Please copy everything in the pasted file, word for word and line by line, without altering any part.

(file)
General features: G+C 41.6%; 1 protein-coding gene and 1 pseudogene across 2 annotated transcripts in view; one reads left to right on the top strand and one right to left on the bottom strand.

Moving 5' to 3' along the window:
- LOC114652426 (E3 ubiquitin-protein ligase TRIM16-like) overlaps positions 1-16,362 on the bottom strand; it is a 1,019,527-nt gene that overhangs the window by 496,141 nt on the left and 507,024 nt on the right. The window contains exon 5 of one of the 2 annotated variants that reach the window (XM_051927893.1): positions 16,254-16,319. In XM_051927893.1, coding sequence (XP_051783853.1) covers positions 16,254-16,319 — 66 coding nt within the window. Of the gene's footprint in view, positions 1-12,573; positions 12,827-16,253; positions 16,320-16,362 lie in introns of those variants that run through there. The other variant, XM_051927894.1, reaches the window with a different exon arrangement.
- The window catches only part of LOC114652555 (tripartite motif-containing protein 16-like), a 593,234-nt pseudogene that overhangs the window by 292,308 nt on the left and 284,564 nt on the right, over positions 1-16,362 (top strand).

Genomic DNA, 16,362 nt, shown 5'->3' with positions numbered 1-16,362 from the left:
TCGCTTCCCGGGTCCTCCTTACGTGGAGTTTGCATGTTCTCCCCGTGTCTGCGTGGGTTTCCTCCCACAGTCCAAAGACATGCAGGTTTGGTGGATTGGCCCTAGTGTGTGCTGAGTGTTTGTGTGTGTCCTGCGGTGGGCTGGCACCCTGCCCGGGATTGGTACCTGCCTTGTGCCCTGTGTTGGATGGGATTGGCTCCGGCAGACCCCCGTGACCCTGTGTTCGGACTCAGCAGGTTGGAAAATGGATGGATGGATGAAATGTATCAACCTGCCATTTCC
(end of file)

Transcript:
General features: G+C 41.6%; 1 protein-coding gene and 1 pseudogene across 2 annotated transcripts in view; one reads left to right on the top strand and one right to left on the bottom strand.

Moving 5' to 3' along the window:
- LOC114652426 (E3 ubiquitin-protein ligase TRIM16-like) overlaps positions 1-16,362 on the bottom strand; it is a 1,019,527-nt gene that overhangs the window by 496,141 nt on the left and 507,024 nt on the right. The window contains exon 5 of one of the 2 annotated variants that reach the window (XM_051927893.1): positions 16,254-16,319. In XM_051927893.1, coding sequence (XP_051783853.1) covers positions 16,254-16,319 — 66 coding nt within the window. Of the gene's footprint in view, positions 1-12,573; positions 12,827-16,253; positions 16,320-16,362 lie in introns of those variants that run through there. The other variant, XM_051927894.1, reaches the window with a different exon arrangement.
- The window catches only part of LOC114652555 (tripartite motif-containing protein 16-like), a 593,234-nt pseudogene that overhangs the window by 292,308 nt on the left and 284,564 nt on the right, over positions 1-16,362 (top strand).

Genomic DNA, 16,362 nt, shown 5'->3' with positions numbered 1-16,362 from the left:
TCGCTTCCCGGGTCCTCCTTACGTGGAGTTTGCATGTTCTCCCCGTGTCTGCGTGGGTTTCCTCCCACAGTCCAAAGACATGCAGGTTTGGTGGATTGGCCCTAGTGTGTGCTGAGTGTTTGTGTGTGTCCTGCGGTGGGCTGGCACCCTGCCCGGGATTGGTACCTGCCTTGTGCCCTGTGTTGGATGGGATTGGCTCCGGCAGACCCCCGTGACCCTGTGTTCGGACTCAGCAGGTTGGAAAATGGATGGATGGATGAAATGTATCAACCTGCCATTTCC